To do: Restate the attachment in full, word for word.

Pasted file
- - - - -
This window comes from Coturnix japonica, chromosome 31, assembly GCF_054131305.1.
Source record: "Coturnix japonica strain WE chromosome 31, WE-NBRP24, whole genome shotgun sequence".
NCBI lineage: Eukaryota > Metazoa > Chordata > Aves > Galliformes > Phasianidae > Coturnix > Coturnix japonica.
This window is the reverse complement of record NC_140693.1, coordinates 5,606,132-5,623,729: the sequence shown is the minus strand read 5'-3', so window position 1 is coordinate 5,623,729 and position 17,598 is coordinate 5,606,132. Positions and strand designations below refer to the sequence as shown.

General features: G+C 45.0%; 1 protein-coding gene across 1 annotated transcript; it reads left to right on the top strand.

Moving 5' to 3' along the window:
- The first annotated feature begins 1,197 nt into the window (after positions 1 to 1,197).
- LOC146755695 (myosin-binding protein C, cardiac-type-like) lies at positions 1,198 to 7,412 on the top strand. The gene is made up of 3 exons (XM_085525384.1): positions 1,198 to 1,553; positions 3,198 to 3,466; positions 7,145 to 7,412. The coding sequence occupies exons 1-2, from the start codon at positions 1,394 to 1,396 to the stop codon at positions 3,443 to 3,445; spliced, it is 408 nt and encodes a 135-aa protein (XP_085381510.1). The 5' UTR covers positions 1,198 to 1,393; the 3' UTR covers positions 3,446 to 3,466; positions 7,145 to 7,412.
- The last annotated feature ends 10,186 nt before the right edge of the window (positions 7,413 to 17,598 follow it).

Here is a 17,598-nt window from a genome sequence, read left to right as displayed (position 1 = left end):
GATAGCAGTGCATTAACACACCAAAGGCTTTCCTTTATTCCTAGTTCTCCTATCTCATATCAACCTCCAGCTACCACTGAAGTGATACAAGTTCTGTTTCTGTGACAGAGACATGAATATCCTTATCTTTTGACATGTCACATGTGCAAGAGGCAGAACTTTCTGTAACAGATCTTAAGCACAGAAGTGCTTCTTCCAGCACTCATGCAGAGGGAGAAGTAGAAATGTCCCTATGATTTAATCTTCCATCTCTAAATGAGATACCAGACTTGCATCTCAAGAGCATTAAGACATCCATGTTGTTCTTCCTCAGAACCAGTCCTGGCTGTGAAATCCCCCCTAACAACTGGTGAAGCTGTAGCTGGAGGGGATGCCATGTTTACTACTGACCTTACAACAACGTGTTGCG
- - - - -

This window comes from Coturnix japonica, chromosome 31, assembly GCF_054131305.1.
Source record: "Coturnix japonica strain WE chromosome 31, WE-NBRP24, whole genome shotgun sequence".
NCBI lineage: Eukaryota > Metazoa > Chordata > Aves > Galliformes > Phasianidae > Coturnix > Coturnix japonica.
This window is the reverse complement of record NC_140693.1, coordinates 5,606,132-5,623,729: the sequence shown is the minus strand read 5'-3', so window position 1 is coordinate 5,623,729 and position 17,598 is coordinate 5,606,132. Positions and strand designations below refer to the sequence as shown.

General features: G+C 45.0%; 1 protein-coding gene across 1 annotated transcript; it reads left to right on the top strand.

Moving 5' to 3' along the window:
- The first annotated feature begins 1,197 nt into the window (after positions 1 to 1,197).
- LOC146755695 (myosin-binding protein C, cardiac-type-like) lies at positions 1,198 to 7,412 on the top strand. The gene is made up of 3 exons (XM_085525384.1): positions 1,198 to 1,553; positions 3,198 to 3,466; positions 7,145 to 7,412. The coding sequence occupies exons 1-2, from the start codon at positions 1,394 to 1,396 to the stop codon at positions 3,443 to 3,445; spliced, it is 408 nt and encodes a 135-aa protein (XP_085381510.1). The 5' UTR covers positions 1,198 to 1,393; the 3' UTR covers positions 3,446 to 3,466; positions 7,145 to 7,412.
- The last annotated feature ends 10,186 nt before the right edge of the window (positions 7,413 to 17,598 follow it).

Here is a 17,598-nt window from a genome sequence, read left to right as displayed (position 1 = left end):
GATAGCAGTGCATTAACACACCAAAGGCTTTCCTTTATTCCTAGTTCTCCTATCTCATATCAACCTCCAGCTACCACTGAAGTGATACAAGTTCTGTTTCTGTGACAGAGACATGAATATCCTTATCTTTTGACATGTCACATGTGCAAGAGGCAGAACTTTCTGTAACAGATCTTAAGCACAGAAGTGCTTCTTCCAGCACTCATGCAGAGGGAGAAGTAGAAATGTCCCTATGATTTAATCTTCCATCTCTAAATGAGATACCAGACTTGCATCTCAAGAGCATTAAGACATCCATGTTGTTCTTCCTCAGAACCAGTCCTGGCTGTGAAATCCCCCCTAACAACTGGTGAAGCTGTAGCTGGAGGGGATGCCATGTTTACTACTGACCTTACAACAACGTGTTGCG